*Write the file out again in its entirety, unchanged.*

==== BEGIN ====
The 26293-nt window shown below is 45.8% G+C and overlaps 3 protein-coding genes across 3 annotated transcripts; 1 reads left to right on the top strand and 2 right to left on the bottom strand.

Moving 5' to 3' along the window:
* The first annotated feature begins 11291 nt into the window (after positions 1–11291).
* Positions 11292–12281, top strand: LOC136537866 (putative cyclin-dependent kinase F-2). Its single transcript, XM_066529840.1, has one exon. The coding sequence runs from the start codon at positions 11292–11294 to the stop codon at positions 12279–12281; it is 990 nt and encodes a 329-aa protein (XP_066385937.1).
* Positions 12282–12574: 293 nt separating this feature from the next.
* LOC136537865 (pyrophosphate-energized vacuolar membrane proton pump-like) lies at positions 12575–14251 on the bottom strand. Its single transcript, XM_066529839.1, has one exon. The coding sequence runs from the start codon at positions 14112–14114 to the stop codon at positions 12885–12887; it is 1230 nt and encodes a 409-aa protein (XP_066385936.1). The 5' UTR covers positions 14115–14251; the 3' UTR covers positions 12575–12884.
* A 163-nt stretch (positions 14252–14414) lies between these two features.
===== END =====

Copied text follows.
The 26293-nt window shown below is 45.8% G+C and overlaps 3 protein-coding genes across 3 annotated transcripts; 1 reads left to right on the top strand and 2 right to left on the bottom strand.

Moving 5' to 3' along the window:
* The first annotated feature begins 11291 nt into the window (after positions 1–11291).
* Positions 11292–12281, top strand: LOC136537866 (putative cyclin-dependent kinase F-2). Its single transcript, XM_066529840.1, has one exon. The coding sequence runs from the start codon at positions 11292–11294 to the stop codon at positions 12279–12281; it is 990 nt and encodes a 329-aa protein (XP_066385937.1).
* Positions 12282–12574: 293 nt separating this feature from the next.
* LOC136537865 (pyrophosphate-energized vacuolar membrane proton pump-like) lies at positions 12575–14251 on the bottom strand. Its single transcript, XM_066529839.1, has one exon. The coding sequence runs from the start codon at positions 14112–14114 to the stop codon at positions 12885–12887; it is 1230 nt and encodes a 409-aa protein (XP_066385936.1). The 5' UTR covers positions 14115–14251; the 3' UTR covers positions 12575–12884.
* A 163-nt stretch (positions 14252–14414) lies between these two features.